I will touch on the Eglinton Tournament later, but there was little doubt that his marriage to Louisa in 1842 was to prove to be a huge culture transformation in the life of the young Marquis. After 1840, little more was heard of him either in Leicestershire or the country at large. Louisa was said to be amazingly beautiful and talented and even as a young woman, society considered her an accomplished artist. In fact both Louisa and her sister, Lady Charlotte Canning, were prolific amateur artists whose work is represented in the V&A. Being obviously head over heels in love with the ‘best Knight at the tournament’, Louisa seems to have eventually won over her parent’s doubts in her desire to marry him. 

His biography tells us more:
‘Marriage ended Waterford’s career in the police courts. Instead, he busied himself with the management of his estates, becoming in the process something of a model landlord. Resident on their estate in Ireland, the Waterfords worked long hours to attempt to relieve the worst effects of the famine on their tenants and neighbours. Despite generally good relations with his tenants, unrest in the region in 1848 led Waterford to fortify Curraghmore. He remained devoted to horses, of which he kept hundreds, and, if he no longer steeplechased, he continued to hunt with passion (six days a week during the season).’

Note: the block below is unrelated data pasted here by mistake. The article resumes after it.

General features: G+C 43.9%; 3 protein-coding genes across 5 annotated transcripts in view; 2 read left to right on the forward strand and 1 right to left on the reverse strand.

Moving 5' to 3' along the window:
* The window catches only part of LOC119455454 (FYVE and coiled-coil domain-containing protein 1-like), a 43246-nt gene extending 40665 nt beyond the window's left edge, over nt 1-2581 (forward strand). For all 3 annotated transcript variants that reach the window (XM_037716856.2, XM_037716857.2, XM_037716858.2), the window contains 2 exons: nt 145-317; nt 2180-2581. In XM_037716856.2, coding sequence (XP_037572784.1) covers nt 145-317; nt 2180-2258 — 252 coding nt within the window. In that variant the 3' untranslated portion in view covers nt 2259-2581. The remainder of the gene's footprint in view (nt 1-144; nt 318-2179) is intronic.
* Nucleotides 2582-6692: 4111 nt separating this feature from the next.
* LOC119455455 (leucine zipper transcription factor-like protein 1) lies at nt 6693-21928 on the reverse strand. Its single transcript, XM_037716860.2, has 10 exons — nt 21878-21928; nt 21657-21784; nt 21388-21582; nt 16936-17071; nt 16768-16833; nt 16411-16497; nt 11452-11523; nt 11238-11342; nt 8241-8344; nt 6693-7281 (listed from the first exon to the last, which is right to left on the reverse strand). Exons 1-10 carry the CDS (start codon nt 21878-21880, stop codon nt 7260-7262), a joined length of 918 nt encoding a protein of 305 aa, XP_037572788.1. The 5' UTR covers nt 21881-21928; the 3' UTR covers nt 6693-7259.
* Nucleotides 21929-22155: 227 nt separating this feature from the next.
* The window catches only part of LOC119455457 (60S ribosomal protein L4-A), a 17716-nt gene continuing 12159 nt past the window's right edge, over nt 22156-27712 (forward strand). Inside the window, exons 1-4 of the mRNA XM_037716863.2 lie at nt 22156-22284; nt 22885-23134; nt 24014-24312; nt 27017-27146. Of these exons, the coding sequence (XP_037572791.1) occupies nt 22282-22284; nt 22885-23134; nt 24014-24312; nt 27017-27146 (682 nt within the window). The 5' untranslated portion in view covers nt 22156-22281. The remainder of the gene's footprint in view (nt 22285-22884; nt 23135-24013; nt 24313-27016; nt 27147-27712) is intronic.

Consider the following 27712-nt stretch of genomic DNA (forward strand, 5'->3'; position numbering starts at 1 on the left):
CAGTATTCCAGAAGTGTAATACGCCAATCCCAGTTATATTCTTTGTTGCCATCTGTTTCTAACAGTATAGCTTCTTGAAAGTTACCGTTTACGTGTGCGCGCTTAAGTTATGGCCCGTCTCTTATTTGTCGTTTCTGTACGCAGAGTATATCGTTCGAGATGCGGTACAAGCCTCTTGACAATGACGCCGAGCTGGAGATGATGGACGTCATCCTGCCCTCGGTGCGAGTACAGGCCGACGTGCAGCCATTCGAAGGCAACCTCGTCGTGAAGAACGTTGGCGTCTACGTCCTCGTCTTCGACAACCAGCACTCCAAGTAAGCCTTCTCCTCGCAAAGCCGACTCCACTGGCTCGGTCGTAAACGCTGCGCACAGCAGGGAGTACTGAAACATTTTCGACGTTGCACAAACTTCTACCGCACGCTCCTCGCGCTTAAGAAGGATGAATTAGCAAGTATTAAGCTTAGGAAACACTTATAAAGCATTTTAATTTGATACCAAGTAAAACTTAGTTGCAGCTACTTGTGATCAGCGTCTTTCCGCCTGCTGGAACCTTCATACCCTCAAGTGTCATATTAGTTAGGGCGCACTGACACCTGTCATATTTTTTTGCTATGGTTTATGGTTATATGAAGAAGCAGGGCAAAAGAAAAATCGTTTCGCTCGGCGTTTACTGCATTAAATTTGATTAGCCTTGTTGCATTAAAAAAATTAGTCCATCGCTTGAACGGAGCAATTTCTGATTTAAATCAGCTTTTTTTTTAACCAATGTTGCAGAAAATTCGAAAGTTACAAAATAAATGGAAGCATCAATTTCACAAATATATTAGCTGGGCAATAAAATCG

Perhaps the worst days of the Marquis were about at an end, but his reputation was not yet about to die completely. An amusing occurrence is recorded in the Times of July 12, 1841 (which was post-trial and pre-wedding), which leaves us all in suspense as to the final result. Within its reports on the Police Courts, the newspaper informed its readers:
‘QUEEN’S SQUARE. Henry Tompkins, toll-collector at Vauxhall Bridge, applied for an assault summons against the Marquis of Waterford, under the following circumstances: – The applicant stated that on Thursday morning, about 6 o’clock, he was on duty at the gate on the Middlesex side of Vauxhall-bridge, applied for an assault summons against the Marquis of Waterford, under the following circumstances: The applicant stated that on Thursday morning, about 6 o’clock, he was on duty at the gate on the Middlesex side of Vauxhall Bridge, when he observed a carriage coming from the direction of the Vauxhall gardens, in which were seated two gentlemen, and a lady was accommodated in the lap of one of them. As they approached the gate, one of them called out “Open it.” Applicant did so, and then went as usual to the side of the carriage to receive the toll (which during certain hours is only taken on the Middlesex side), but the very moment the gate was opened, a gentleman who was driving whipped his horses and dashed through. Applicant caught hold of the reins, and was dragged several yards, when the gentleman who was driving said, “If you don’t let go, I will cut you in pieces,” and he then lashed him so severely that he was compelled to let go. He had never seen the gentleman who assaulted him before, but he was positively informed by a gentleman who witnessed the occurrence that it was the Marquis of Waterford.